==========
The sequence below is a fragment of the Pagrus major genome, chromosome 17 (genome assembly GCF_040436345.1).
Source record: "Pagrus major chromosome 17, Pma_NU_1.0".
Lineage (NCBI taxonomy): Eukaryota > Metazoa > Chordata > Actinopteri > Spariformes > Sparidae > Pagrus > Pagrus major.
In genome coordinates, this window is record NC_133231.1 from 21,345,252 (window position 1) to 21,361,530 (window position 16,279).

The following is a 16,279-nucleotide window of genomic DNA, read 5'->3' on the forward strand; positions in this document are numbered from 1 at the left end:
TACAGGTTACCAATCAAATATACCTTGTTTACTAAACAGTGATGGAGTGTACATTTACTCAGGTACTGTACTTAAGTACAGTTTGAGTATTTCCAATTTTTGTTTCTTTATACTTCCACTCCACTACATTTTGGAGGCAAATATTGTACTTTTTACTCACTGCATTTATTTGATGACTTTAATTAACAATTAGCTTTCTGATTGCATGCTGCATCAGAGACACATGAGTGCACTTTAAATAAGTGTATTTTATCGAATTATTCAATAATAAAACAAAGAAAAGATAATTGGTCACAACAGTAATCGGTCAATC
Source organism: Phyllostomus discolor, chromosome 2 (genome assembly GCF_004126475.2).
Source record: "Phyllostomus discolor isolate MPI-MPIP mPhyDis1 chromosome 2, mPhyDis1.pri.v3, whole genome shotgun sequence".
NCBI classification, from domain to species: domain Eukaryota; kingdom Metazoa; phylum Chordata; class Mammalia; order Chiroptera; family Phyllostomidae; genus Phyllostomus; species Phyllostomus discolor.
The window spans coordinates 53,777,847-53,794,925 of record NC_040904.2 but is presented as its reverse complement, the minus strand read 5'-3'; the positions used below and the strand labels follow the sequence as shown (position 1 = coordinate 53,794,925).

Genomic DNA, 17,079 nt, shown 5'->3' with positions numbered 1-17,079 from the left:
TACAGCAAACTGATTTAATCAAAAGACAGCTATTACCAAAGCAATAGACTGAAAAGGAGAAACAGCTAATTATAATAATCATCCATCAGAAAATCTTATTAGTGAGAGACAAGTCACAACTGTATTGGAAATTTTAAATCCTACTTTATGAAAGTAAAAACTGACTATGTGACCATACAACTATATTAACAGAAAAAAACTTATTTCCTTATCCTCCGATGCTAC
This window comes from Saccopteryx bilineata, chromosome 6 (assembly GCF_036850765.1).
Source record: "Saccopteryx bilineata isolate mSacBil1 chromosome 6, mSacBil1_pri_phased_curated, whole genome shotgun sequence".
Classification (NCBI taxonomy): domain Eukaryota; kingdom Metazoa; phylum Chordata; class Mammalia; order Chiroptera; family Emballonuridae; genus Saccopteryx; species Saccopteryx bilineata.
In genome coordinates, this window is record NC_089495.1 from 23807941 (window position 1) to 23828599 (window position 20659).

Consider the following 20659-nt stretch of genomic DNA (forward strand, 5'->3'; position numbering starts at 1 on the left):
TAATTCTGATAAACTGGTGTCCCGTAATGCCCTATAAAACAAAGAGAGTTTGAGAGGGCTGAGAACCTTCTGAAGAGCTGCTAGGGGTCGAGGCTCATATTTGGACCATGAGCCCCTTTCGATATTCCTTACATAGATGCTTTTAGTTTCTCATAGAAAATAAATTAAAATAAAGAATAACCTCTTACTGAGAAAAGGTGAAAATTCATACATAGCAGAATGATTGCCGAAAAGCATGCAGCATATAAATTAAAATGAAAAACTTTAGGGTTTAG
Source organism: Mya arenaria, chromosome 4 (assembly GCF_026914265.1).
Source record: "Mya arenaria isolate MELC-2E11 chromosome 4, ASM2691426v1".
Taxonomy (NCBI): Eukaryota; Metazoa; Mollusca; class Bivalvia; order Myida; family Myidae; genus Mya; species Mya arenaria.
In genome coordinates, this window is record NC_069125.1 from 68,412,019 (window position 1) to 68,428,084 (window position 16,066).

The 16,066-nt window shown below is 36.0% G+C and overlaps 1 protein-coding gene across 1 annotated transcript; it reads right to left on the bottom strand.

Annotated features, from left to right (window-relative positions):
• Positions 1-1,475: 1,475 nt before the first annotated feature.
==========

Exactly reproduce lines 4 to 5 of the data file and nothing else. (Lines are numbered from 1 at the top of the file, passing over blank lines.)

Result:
In genome coordinates, this window is record NC_133231.1 from 21,345,252 (window position 1) to 21,361,530 (window position 16,279).

The following is a 16,279-nucleotide window of genomic DNA, read 5'->3' on the forward strand; positions in this document are numbered from 1 at the left end: